“20 Days in Mariupol”


Metacritic (9/10), Letterboxd (4.5/5), Imdb.com (9/10), TMDB.com (4.5/5)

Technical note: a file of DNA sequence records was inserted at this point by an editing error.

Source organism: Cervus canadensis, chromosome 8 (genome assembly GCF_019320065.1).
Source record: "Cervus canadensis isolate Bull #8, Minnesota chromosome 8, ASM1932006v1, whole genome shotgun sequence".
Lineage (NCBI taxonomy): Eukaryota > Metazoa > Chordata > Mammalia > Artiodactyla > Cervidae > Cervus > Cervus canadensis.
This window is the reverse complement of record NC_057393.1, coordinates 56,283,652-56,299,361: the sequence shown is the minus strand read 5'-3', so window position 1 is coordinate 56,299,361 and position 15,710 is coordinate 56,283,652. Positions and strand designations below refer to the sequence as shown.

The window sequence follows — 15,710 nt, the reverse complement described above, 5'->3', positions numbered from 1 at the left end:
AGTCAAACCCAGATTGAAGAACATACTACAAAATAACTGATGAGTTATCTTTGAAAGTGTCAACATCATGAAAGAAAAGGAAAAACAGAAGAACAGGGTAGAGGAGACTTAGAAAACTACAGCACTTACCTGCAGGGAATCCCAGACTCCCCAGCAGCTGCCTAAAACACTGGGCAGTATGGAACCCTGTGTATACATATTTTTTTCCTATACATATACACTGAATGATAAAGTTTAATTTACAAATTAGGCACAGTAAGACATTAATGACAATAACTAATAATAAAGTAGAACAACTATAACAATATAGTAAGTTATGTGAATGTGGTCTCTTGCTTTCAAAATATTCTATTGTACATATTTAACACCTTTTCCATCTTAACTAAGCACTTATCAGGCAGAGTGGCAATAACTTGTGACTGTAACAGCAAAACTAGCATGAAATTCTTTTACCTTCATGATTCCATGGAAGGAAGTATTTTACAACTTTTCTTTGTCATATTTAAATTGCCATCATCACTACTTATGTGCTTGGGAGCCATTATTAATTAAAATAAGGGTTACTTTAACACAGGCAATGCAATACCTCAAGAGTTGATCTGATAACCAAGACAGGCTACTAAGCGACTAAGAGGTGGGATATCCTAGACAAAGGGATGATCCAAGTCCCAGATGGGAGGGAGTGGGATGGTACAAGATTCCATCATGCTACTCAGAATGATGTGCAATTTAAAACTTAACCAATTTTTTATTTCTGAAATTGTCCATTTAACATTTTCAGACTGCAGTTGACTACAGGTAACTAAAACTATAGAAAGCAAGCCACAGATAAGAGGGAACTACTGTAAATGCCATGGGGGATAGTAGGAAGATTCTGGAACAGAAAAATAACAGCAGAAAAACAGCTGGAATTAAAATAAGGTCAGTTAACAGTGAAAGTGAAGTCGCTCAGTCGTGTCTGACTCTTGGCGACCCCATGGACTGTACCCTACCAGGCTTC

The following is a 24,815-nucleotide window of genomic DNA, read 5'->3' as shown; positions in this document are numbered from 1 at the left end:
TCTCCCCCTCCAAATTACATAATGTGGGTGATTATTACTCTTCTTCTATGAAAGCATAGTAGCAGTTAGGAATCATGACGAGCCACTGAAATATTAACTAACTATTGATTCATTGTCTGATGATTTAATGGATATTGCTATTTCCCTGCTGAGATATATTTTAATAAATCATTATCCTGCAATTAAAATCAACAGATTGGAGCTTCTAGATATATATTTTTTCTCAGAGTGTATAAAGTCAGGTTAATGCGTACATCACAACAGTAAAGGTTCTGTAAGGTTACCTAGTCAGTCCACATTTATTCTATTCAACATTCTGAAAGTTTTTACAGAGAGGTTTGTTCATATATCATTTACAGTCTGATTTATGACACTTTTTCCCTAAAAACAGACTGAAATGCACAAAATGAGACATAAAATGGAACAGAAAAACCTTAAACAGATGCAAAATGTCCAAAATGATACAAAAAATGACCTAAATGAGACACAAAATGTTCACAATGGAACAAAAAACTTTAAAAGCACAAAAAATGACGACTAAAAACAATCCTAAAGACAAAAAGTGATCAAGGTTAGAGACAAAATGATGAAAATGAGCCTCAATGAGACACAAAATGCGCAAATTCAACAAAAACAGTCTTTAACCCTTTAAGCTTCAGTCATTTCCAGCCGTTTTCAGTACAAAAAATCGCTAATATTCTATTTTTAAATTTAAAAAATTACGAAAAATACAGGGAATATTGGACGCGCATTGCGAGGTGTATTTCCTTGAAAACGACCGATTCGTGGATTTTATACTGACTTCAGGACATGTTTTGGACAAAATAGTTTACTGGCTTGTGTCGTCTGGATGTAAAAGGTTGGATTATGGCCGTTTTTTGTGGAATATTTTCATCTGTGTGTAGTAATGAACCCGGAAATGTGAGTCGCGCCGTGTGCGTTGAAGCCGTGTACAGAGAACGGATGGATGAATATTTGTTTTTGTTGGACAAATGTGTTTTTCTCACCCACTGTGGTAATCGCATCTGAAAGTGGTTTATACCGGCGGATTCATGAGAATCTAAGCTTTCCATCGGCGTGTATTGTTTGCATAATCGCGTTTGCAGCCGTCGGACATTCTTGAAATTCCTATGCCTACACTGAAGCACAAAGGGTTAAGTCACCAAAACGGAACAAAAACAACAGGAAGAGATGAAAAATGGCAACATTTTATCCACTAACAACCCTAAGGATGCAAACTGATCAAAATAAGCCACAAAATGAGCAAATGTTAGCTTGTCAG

Considering the searing nature of this troubling documentary, I feel somewhat uneasy in recommending it as must-see viewing. Nevertheless, this is one of those films that has to be seen in order for the truth behind its story to be fully realized. When Ukrainian journalist-writer-director Mstyslav Chernov and two colleagues chronicled the first days of the nation’s brutal conflict with Russia, they probably had no idea what they were in for. Working from the Black Sea port city of Mariupol, they captured devastating footage of the relentless Russian attacks, particularly the enemy’s ruthless assaults on civilian targets, despite assurances to the contrary. The Russians were simultaneously determined to destroy the Ukrainian communications infrastructure to prevent word of the atrocities from getting out to the wider world, seriously hindering the work of Chernov and company as the only international journalists still in the war-torn country at the time. As the city was systematically being destroyed, the international community had little knowledge of what was transpiring in Mariupol beyond Russian President Vladimir Putin’s skewed propaganda claims. But, when images of the warfront finally made their way out of Ukraine, the world got an entirely new perspective on the carnage unfolding there, despite the Russians’ astoundingly incredulous claims that everything that had been photographed was staged, not unlike what one would find on a movie set. Such reporting opened the eyes of the world, first in media coverage at the time and now in this film, a joint production of the Associated Press and the PBS documentary series Frontline. This gripping release holds nothing back, making it an exceedingly difficult watch for virtually everyone, including those with thick skins who ordinarily might not be affected by such graphic imagery. However, it honestly reveals what the Ukrainians were up against in this horrific siege, putting the war crimes of the aggressors on display for all to see. In addition, this offering reinforces the importance of the work of intrepid journalists under the most trying of conditions, particularly where those wreaking havoc are desperate to keep the facts from reaching the light of day. This highly acclaimed film – a recipient of ample awards season buzz and honors – may be difficult to sit through, but discovering the truth is often a challenging process, and both Ukraine and the world should be grateful that there are those out there who are willing to put themselves on the line to see that through, no matter how treacherous or daunting the circumstances may be.